“Unfortunately, studies have demonstrated that a significant number of peanut allergic patients unknowingly ingest peanuts, despite attempted avoidance with resultant allergic reactions that can culminate in severe anaphylaxis and even death,” explained Dr. Oppenheimer. “It is of no surprise that peanut allergic patients can have significant impediment of quality of life as a result of this illness.”

Dr. Oppenheimer said that this and other recent studies bring “a glimmer of hope” to the situation, but further research is needed, and that the treatment used in this study was not without the potential for side effects.

Dr. Oppenheimer also pointed out that this treatment shows desensitization, but not complete tolerance to peanuts. “Although this appears a subtle difference, it is really a very important one,” said Dr. Oppenheimer.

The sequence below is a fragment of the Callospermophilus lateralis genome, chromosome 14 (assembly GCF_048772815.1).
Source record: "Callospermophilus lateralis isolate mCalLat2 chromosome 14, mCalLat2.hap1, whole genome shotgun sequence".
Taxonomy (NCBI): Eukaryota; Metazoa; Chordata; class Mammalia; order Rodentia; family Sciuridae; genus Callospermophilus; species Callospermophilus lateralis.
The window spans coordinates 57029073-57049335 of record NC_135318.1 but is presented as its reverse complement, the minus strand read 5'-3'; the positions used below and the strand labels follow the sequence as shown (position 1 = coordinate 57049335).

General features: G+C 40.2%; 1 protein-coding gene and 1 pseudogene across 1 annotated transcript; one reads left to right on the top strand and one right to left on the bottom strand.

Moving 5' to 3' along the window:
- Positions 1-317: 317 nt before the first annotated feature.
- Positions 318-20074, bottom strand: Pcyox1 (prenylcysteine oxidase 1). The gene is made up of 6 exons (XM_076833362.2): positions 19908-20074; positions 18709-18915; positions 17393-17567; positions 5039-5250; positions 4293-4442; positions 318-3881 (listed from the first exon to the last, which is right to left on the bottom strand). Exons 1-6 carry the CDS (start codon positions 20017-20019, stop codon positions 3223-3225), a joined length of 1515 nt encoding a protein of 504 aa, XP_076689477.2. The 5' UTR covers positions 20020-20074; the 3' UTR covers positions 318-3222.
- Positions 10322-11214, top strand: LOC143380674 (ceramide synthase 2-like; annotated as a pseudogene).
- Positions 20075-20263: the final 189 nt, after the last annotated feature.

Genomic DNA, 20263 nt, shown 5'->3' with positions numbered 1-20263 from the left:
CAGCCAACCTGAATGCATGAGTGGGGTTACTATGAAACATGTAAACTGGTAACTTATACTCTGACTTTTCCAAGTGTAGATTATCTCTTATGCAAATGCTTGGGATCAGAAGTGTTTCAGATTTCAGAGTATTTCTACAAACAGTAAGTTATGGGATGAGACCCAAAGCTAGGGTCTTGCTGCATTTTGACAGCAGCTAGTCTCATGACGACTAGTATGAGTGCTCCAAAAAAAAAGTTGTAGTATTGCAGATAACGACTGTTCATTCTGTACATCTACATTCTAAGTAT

In desensitization, the patients need to keep continued and uninterrupted exposure to small amounts of peanuts to continue to maintain their state of desensitization.

“In other words, present OIT regimens provide protection only with uninterrupted use; however, with discontinuation, the patient is often left as sensitive to the food as when they began the protocol,” said Dr. Oppenheimer. “Certainly further research is needed, but this study provides us optimism.”

This study was published January 28 in The Lancet.